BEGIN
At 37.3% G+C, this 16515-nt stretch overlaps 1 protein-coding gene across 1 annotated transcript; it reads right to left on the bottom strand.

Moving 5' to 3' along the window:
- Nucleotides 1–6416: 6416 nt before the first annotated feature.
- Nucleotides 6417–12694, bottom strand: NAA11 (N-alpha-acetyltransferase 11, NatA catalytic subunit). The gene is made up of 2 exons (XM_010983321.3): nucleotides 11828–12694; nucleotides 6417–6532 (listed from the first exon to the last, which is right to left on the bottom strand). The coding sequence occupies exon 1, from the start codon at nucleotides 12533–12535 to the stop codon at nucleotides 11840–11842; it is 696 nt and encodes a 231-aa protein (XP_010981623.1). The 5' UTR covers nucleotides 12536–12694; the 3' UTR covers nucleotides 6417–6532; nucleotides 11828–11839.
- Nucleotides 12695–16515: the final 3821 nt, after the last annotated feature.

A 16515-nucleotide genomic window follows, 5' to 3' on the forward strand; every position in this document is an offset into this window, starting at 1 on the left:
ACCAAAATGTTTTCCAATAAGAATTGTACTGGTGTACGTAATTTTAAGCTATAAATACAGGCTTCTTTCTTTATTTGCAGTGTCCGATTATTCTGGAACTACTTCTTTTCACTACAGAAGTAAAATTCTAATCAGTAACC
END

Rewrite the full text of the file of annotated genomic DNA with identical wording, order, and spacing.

At 37.3% G+C, this 16515-nt stretch overlaps 1 protein-coding gene across 1 annotated transcript; it reads right to left on the bottom strand.

Moving 5' to 3' along the window:
- Nucleotides 1–6416: 6416 nt before the first annotated feature.
- Nucleotides 6417–12694, bottom strand: NAA11 (N-alpha-acetyltransferase 11, NatA catalytic subunit). The gene is made up of 2 exons (XM_010983321.3): nucleotides 11828–12694; nucleotides 6417–6532 (listed from the first exon to the last, which is right to left on the bottom strand). The coding sequence occupies exon 1, from the start codon at nucleotides 12533–12535 to the stop codon at nucleotides 11840–11842; it is 696 nt and encodes a 231-aa protein (XP_010981623.1). The 5' UTR covers nucleotides 12536–12694; the 3' UTR covers nucleotides 6417–6532; nucleotides 11828–11839.
- Nucleotides 12695–16515: the final 3821 nt, after the last annotated feature.

A 16515-nucleotide genomic window follows, 5' to 3' on the forward strand; every position in this document is an offset into this window, starting at 1 on the left:
ACCAAAATGTTTTCCAATAAGAATTGTACTGGTGTACGTAATTTTAAGCTATAAATACAGGCTTCTTTCTTTATTTGCAGTGTCCGATTATTCTGGAACTACTTCTTTTCACTACAGAAGTAAAATTCTAATCAGTAACC